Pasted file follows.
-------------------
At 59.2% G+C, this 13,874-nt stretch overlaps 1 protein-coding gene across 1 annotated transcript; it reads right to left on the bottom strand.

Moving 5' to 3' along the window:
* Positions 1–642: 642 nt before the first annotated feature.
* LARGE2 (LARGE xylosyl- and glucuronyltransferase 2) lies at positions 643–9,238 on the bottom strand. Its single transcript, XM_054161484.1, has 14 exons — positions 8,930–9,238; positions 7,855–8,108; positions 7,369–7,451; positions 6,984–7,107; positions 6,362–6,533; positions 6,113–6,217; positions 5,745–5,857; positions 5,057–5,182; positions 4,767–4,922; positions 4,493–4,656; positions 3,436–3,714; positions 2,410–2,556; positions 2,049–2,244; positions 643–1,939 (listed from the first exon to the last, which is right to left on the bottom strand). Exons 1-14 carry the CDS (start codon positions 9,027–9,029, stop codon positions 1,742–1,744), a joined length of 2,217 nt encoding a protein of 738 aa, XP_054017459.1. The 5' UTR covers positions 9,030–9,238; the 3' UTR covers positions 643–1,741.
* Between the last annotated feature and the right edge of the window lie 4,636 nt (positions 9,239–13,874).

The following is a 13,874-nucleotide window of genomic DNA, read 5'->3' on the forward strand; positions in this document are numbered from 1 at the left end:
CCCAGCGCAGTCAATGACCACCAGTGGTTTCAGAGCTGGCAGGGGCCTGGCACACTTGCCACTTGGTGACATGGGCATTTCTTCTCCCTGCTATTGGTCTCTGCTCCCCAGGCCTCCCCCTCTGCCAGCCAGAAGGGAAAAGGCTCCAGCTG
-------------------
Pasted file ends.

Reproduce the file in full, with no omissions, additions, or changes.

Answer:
At 59.2% G+C, this 13,874-nt stretch overlaps 1 protein-coding gene across 1 annotated transcript; it reads right to left on the bottom strand.

Moving 5' to 3' along the window:
* Positions 1–642: 642 nt before the first annotated feature.
* LARGE2 (LARGE xylosyl- and glucuronyltransferase 2) lies at positions 643–9,238 on the bottom strand. Its single transcript, XM_054161484.1, has 14 exons — positions 8,930–9,238; positions 7,855–8,108; positions 7,369–7,451; positions 6,984–7,107; positions 6,362–6,533; positions 6,113–6,217; positions 5,745–5,857; positions 5,057–5,182; positions 4,767–4,922; positions 4,493–4,656; positions 3,436–3,714; positions 2,410–2,556; positions 2,049–2,244; positions 643–1,939 (listed from the first exon to the last, which is right to left on the bottom strand). Exons 1-14 carry the CDS (start codon positions 9,027–9,029, stop codon positions 1,742–1,744), a joined length of 2,217 nt encoding a protein of 738 aa, XP_054017459.1. The 5' UTR covers positions 9,030–9,238; the 3' UTR covers positions 643–1,741.
* Between the last annotated feature and the right edge of the window lie 4,636 nt (positions 9,239–13,874).

The following is a 13,874-nucleotide window of genomic DNA, read 5'->3' on the forward strand; positions in this document are numbered from 1 at the left end:
CCCAGCGCAGTCAATGACCACCAGTGGTTTCAGAGCTGGCAGGGGCCTGGCACACTTGCCACTTGGTGACATGGGCATTTCTTCTCCCTGCTATTGGTCTCTGCTCCCCAGGCCTCCCCCTCTGCCAGCCAGAAGGGAAAAGGCTCCAGCTG